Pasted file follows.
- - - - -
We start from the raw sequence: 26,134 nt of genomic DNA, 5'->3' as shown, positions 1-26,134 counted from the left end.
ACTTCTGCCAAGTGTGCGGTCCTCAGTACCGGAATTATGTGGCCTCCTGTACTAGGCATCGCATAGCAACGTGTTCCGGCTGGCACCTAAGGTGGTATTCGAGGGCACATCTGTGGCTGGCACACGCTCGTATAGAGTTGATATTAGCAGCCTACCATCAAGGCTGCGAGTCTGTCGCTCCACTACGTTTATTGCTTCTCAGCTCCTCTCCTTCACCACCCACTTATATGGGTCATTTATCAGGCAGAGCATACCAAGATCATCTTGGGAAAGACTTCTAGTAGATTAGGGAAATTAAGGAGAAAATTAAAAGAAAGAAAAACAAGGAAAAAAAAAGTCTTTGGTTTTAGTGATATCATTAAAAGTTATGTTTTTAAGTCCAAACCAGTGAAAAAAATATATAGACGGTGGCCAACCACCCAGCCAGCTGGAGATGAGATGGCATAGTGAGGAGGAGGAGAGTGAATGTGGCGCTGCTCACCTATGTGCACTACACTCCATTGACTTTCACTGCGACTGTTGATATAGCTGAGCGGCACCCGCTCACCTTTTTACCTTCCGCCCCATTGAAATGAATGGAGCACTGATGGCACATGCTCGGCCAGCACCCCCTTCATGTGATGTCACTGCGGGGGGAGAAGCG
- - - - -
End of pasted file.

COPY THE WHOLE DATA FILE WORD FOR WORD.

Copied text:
We start from the raw sequence: 26,134 nt of genomic DNA, 5'->3' as shown, positions 1-26,134 counted from the left end.
ACTTCTGCCAAGTGTGCGGTCCTCAGTACCGGAATTATGTGGCCTCCTGTACTAGGCATCGCATAGCAACGTGTTCCGGCTGGCACCTAAGGTGGTATTCGAGGGCACATCTGTGGCTGGCACACGCTCGTATAGAGTTGATATTAGCAGCCTACCATCAAGGCTGCGAGTCTGTCGCTCCACTACGTTTATTGCTTCTCAGCTCCTCTCCTTCACCACCCACTTATATGGGTCATTTATCAGGCAGAGCATACCAAGATCATCTTGGGAAAGACTTCTAGTAGATTAGGGAAATTAAGGAGAAAATTAAAAGAAAGAAAAACAAGGAAAAAAAAAGTCTTTGGTTTTAGTGATATCATTAAAAGTTATGTTTTTAAGTCCAAACCAGTGAAAAAAATATATAGACGGTGGCCAACCACCCAGCCAGCTGGAGATGAGATGGCATAGTGAGGAGGAGGAGAGTGAATGTGGCGCTGCTCACCTATGTGCACTACACTCCATTGACTTTCACTGCGACTGTTGATATAGCTGAGCGGCACCCGCTCACCTTTTTACCTTCCGCCCCATTGAAATGAATGGAGCACTGATGGCACATGCTCGGCCAGCACCCCCTTCATGTGATGTCACTGCGGGGGGAGAAGCG